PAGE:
Thoughts on Socialization

“I am concerned if my child will be socialized if I home school.”

A valid concern for any parent, not just home schooled parents is socialization. The biggest complaint by anti-home schoolers is that home schooled children lack in social skills. In the following I would like to touch on some points to help home schooling parents both new and veteran. Socialization is definitely a concern, but really not the only concern when it comes to raising the next generation.

First, we need to think about how thing were in ancient times. Children were basically “life-schooled”. The families went about their daily duties and the children learned by doing. Whether it was building a fence to building a boat, or tending the tribal garden to maintaining the livestock, their life was learning. They would start with a job like tending the geese and then once they mastered that job, they would move to another job. As they grew and certain talents shone, such as, carpentry, or artistry, they would then foster to a family member, such as, an aunt or uncle to master that gift. Finally, they had tests for adulthood to ensure they were ready for their own lives. Their socialization was their family and extended family of cousins, second cousins, etc… These children, our ancestors, were responsible for the beautiful longships; discovering Vinland; beautiful, fierce weaponry; exquisite art; and an advanced religion. Socialization definitely was not top priority, ‘academics’ was.

This carried through to the Medieval times, then through the Victorian and Renaissance period. Although cities were larger and folk moved to the village type atmosphere, they still fostered or private schooled. Their main socialization was still their family or small village, which often was their extended family. Villages/tribes started out families and then as they grew they became cities. Again, socialization was not priority and these folk, our ancestors, were the inventers of many wondrous things.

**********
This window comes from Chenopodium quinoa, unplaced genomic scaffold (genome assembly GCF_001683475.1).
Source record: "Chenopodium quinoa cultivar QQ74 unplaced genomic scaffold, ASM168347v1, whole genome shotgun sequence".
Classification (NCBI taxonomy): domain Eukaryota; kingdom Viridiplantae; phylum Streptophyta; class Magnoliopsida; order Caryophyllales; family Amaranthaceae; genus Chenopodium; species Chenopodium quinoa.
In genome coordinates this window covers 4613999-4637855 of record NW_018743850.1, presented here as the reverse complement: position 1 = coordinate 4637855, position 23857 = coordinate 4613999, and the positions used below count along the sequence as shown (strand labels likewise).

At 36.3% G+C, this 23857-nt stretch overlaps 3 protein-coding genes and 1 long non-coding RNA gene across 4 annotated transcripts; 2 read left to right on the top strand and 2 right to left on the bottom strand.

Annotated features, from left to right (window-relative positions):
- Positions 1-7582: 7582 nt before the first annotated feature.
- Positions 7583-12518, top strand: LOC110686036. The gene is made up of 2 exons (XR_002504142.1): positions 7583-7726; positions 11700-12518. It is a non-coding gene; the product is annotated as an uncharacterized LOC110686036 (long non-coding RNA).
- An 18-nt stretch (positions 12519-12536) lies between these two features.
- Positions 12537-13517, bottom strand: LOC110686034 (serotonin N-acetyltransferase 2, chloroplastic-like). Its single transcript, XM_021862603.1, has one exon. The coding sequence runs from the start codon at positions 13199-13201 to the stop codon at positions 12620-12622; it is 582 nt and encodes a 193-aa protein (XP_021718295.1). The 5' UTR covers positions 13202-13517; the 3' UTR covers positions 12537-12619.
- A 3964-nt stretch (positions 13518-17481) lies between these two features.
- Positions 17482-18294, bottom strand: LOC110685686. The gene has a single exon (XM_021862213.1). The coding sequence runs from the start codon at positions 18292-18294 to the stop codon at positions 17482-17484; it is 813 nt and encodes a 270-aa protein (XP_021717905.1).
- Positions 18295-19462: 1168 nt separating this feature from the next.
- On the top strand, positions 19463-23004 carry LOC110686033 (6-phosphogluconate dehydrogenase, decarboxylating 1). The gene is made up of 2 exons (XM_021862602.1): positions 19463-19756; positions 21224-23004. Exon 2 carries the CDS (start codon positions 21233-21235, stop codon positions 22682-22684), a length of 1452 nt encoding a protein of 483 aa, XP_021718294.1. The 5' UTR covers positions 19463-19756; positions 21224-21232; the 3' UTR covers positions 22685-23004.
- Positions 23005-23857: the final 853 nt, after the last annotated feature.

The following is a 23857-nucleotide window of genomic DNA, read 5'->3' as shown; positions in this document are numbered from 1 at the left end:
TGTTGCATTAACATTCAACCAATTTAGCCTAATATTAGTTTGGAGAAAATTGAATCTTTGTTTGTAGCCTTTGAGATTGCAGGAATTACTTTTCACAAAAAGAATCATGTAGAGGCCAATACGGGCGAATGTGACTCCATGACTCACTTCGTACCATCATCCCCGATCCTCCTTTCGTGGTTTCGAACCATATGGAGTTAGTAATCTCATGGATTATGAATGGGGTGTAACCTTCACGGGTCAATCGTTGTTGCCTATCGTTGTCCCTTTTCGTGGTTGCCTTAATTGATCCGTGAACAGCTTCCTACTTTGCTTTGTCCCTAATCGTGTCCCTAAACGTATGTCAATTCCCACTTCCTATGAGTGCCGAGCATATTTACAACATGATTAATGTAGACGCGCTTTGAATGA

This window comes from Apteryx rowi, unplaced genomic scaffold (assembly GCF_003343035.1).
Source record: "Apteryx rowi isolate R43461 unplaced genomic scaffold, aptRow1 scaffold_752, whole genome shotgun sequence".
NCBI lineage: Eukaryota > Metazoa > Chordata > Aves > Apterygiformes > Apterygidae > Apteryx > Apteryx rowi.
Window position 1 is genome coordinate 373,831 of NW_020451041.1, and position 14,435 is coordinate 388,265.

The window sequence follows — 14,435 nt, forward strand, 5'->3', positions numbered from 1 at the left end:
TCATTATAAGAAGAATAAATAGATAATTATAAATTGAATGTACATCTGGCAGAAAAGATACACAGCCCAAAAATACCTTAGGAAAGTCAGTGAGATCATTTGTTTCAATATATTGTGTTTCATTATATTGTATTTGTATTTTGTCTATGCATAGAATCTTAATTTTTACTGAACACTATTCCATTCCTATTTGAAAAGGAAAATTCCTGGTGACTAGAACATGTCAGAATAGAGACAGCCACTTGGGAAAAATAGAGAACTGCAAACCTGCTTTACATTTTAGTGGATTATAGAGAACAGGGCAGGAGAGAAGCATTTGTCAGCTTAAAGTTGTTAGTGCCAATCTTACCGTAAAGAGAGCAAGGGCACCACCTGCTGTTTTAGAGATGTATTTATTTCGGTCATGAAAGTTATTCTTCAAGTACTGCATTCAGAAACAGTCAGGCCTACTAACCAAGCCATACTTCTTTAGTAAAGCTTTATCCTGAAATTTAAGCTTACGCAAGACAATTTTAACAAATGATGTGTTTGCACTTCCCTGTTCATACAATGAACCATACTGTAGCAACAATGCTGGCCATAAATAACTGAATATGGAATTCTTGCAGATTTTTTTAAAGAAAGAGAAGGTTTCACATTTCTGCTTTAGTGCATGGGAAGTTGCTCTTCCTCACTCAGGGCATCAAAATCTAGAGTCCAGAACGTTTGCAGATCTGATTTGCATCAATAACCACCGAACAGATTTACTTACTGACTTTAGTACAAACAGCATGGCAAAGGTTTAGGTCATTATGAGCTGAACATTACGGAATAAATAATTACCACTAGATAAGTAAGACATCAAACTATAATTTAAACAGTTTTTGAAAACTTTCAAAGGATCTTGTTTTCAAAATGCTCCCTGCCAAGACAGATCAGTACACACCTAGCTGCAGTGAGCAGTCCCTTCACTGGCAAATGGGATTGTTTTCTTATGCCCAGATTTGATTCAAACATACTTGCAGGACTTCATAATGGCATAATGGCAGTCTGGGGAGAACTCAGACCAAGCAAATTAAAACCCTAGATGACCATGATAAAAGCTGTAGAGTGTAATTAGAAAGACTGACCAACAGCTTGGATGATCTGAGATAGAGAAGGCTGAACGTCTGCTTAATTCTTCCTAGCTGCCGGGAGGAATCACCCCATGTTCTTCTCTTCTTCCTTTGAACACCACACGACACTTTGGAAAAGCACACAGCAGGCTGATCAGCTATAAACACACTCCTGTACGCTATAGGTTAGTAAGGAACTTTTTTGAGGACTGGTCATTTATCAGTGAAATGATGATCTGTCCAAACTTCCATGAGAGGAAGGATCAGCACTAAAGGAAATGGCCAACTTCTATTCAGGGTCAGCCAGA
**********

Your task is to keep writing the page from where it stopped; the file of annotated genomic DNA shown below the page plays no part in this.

Next, the pioneer times, children were alone with their families many times on the frontier. Again, like the tribal days, their lives were their teachers. These children became the founders of many cities on the frontier, and hence western America. The 1800s– early 1900s was a time of ‘modern’ cities, the industrial revolution. Children then became ‘socialized’ in the most atrocious ways as virtual slaves in factories. They had no schooling. There was a break in social classes. There were farmers on the one hand and factories and cities on the other. This is when public schools really started to take the forefront. The face of our economy was changing from farm based to factory based. We need our children need to be able to work in factories and be perfect little drones. Hence, we have the start of the importance of socialization. We didn’t need thinking children and adults anymore, we needed consumers and producers. What better way to instill the consumer mentality and the want to support government economy then to teach ‘consumerism’ and ‘work ethic’ in school. This is the crux of the socialization myth. Socialization is necessary for our children to be the best consumers/producers ever. They need to consume and produce in order to maintain the industrial/corporate economy that fuels America and the world.

To pull this together, if you are concerned as a parent about socialization, remember that our Folk in much better days were “unsocialized” according to today’s standards. They still achieved the most awesome feats of History. With that in mind, look for ways to involve your children in Life! Have them a part of life! Just being in the world learning and growing is the best socialization for which you could ask. If you are still worried, involve them in a positive social situation like playgroups or sports, in reality those are just extensions of the community and a wonderful way to get them out in the world. Good luck, you have the future in your hands.

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